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For sale signs are seen in front of a Montreal condominium, Tuesday, March 17, 2015. (Paul Chiasson/THE CANADIAN PRESS)
For sale signs are seen in front of a Montreal condominium, Tuesday, March 17, 2015. (Paul Chiasson/THE CANADIAN PRESS)

PERSONAL FINANCE

Housing market hints at changes with declines in key cities Add to ...

The housing market is a system that transfers wealth from young people buying first homes to long-time owners who sell.

It has always been so, but in recent years things have gone a little crazy. That’s why the latest developments in the housing market are so notable for two groups – young adults despairing over their ability to afford a home and the people whose financial plan in retirement puts a lot of importance on cashing out of the family home.

There’s a hint of change in the air as the all-important spring season for housing arrives. Some markets across the country are showing signs of a price correction – not the juicy price declines that first-time buyers have been hoping for, but still something. Combine this with the mediocre short-term economic outlook and you get market conditions that could finally start to shift some advantage away from people who have owned their homes for ages to young buyers.

Buried in overall national real estate numbers that still look fine are multimonth price declines in cities such as Calgary, Winnipeg, Montreal, Ottawa, Quebec City and Halifax.

According to the Teranet-National Bank house price index, the declines have in recent months ranged from 2.3 per cent in Calgary on a cumulative basis to about 5 per cent in Ottawa and Montreal. In February, the price index showed just three of 11 cites with a month-to-month price gain – Vancouver, Victoria and Hamilton.

Falling prices will help first-time buyers, but only if mortgage rates stay low. For the near term, that’s not a problem. In fact, the most notable mortgage trend for 2015 has been lower borrowing costs for home buyers. A well-discounted five-year fixed mortgage can be had for just 2.59 per cent these days, and my colleague Luke Kawa has done some analysis showing there’s room for still lower rates.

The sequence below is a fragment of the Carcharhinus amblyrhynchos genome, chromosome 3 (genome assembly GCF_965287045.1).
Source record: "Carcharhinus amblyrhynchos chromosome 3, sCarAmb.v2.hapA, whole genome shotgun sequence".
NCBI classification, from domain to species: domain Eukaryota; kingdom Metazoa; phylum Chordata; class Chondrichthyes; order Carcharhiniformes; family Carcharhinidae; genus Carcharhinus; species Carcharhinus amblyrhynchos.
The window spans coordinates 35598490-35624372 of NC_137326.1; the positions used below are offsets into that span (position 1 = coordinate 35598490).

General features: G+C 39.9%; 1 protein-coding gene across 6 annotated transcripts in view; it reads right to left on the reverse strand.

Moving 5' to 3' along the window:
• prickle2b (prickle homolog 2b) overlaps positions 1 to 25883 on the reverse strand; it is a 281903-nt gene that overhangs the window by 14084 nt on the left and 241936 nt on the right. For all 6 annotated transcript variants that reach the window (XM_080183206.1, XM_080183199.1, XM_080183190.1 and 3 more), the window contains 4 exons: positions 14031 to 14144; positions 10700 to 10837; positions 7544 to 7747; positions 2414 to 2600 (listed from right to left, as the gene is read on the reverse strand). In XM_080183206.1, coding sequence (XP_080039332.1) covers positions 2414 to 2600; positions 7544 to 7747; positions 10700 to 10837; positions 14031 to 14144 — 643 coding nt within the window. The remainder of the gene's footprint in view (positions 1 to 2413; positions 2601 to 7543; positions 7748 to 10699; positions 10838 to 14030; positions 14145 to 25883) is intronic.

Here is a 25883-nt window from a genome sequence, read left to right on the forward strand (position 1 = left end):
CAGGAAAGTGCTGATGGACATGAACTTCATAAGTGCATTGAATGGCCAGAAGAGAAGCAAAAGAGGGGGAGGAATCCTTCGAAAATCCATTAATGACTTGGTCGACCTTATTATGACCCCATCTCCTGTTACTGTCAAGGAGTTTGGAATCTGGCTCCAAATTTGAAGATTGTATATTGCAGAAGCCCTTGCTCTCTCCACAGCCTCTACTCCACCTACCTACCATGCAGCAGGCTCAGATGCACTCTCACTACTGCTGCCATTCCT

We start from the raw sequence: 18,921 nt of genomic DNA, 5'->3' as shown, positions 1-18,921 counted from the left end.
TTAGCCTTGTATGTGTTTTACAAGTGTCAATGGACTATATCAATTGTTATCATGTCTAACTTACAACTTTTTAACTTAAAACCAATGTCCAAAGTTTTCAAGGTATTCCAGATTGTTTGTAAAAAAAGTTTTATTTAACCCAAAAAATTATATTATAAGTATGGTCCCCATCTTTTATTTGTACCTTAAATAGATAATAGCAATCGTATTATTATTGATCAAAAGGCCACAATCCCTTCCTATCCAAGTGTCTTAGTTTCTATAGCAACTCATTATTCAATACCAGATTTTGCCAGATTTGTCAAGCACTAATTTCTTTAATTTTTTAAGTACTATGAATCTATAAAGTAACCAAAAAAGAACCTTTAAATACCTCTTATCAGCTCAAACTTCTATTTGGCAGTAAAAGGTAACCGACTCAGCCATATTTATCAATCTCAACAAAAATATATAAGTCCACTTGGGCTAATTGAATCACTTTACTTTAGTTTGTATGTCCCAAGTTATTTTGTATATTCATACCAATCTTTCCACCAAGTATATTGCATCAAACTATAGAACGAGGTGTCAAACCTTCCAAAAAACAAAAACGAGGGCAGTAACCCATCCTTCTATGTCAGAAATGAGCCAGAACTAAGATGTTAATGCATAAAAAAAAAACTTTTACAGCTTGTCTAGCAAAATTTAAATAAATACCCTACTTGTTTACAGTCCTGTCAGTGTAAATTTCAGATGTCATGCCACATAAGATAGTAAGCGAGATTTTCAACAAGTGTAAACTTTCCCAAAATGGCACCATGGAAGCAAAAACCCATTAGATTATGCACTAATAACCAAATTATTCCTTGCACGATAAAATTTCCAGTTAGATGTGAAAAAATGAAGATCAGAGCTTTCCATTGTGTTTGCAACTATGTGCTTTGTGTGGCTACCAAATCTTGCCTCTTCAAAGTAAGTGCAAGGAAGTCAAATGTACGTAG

Low mortgage rates are the main reason why housing prices have surged in the past six years. So you might wonder how it is that rates are moving lower and prices are doing likewise in some cities. It’s the economy. With oil prices falling, growth is weak. That’s why the Bank of Canada made that surprise interest rate cut in January.

The high level of household debt also weighs on housing, and so does weak income growth. Economic numbers issued earlier in March showed that disposable income rose just 0.5 per cent in the final three months of last year, the slowest pace in the past six quarters. Weak income growth isn’t a new thing, by the way. In an analysis done for the Broadbent Institute, economist Andrew Jackson found that employment income rose just 3.5 per cent on an inflation-adjusted, cumulative basis from 2006 to 2012, the most recent year for which there’s comprehensive data.

House prices on average went up 17 per cent on a cumulative after-inflation basis from 2006 to 2012, according to data supplied by the Canadian Real Estate Association and adjusted for cost of living increases using the Bank of Canada’s inflation calculator. Only falling mortgage rates allowed houses to remain affordable with house prices rising so much more than incomes.

Declining house prices in some cities in recent months suggests low mortgage rates have done all they can do to prop up prices. That’s why it’s time to strategize if you’re a long-time home owner sitting on a mountain of equity. If you plan to live in your home indefinitely because you love it, then do nothing. Staying in your home for 10 or more years should bridge you across any corrections that may occur in the housing market.

If your home equity is a big part of your retirement, then it’s time to start thinking about how theoretical price declines of 5, 10 and even 20 per cent would affect your financial plan. Use our housing price calculator to help in your analysis. What you want to avoid as a baby boomer is trying to sell amid a market downturn in your city. That would encourage more boomers to try and cash out of their homes, thereby depressing the market even further.

First-time buyers, let the market come to you. Either prices fall enough to make a purchase affordable, or you just keep saving to build your down payment. Sooner or later, the balance of power in real estate will shift at least a bit to young from old. It may already be happening.

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